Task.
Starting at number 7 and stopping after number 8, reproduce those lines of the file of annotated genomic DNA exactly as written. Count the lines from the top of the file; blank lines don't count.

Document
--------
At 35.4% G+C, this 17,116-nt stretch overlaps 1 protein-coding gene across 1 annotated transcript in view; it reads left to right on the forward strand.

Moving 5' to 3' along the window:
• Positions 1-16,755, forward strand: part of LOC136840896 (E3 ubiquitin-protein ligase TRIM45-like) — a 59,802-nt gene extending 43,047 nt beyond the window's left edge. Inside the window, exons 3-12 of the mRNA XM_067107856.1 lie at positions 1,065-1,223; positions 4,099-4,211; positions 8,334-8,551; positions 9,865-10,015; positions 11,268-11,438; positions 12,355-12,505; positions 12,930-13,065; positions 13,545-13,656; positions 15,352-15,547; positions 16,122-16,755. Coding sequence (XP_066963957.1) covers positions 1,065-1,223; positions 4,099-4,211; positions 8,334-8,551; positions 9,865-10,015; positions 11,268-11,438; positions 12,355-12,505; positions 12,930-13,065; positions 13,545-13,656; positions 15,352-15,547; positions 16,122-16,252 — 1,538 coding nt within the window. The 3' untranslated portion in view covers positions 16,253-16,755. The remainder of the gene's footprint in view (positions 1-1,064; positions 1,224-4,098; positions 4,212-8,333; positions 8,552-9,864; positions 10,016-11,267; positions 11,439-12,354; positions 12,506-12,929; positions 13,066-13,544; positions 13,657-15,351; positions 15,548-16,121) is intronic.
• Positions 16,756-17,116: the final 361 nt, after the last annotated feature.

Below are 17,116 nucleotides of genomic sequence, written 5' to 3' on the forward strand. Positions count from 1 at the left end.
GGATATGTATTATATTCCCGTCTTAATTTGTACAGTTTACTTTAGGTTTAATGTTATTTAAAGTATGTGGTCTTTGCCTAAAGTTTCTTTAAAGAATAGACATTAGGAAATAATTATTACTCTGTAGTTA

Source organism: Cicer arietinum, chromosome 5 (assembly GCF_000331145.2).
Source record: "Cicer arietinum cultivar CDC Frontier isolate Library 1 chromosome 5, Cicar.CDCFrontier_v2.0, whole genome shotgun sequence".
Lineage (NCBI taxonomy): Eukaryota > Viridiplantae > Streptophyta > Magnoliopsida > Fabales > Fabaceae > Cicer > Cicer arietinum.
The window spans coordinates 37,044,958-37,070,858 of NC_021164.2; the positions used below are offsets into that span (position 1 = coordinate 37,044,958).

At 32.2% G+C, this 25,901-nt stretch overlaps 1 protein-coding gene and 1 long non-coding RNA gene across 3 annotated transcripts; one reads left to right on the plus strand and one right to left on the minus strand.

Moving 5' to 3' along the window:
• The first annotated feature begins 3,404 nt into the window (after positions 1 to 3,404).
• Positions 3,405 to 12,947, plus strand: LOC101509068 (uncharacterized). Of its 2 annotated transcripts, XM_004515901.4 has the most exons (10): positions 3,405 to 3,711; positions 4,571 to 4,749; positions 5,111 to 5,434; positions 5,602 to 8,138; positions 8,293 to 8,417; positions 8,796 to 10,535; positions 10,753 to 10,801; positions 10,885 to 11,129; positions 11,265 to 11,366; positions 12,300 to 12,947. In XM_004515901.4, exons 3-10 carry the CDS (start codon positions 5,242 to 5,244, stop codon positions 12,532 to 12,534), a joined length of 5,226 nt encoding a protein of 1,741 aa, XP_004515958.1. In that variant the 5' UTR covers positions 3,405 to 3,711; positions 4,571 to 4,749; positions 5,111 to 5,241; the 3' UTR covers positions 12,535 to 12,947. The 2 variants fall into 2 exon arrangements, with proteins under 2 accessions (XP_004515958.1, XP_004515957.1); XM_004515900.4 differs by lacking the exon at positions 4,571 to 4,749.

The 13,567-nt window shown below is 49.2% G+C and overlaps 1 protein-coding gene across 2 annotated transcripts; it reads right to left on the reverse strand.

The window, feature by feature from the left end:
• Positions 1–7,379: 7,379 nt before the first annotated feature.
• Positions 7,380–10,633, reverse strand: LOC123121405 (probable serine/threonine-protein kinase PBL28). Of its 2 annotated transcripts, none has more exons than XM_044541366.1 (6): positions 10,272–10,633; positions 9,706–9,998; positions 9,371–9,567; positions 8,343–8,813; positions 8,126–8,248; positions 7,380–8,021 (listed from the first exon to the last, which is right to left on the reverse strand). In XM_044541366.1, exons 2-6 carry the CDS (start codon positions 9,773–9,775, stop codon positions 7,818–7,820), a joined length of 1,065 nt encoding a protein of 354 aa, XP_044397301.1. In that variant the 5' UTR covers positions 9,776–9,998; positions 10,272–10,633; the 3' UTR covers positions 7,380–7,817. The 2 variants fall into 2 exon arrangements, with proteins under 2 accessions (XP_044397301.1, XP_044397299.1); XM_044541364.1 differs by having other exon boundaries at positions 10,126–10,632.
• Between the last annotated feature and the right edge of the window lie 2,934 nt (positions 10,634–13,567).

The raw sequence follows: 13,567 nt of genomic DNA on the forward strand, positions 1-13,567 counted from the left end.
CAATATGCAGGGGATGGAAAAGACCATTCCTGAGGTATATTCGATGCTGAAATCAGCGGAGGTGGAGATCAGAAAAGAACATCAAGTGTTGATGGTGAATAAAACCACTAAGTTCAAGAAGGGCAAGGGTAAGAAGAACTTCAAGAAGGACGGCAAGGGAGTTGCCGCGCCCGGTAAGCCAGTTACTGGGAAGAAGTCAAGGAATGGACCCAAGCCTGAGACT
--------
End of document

Source organism: Cicer arietinum, chromosome 5 (assembly GCF_000331145.2).
Source record: "Cicer arietinum cultivar CDC Frontier isolate Library 1 chromosome 5, Cicar.CDCFrontier_v2.0, whole genome shotgun sequence".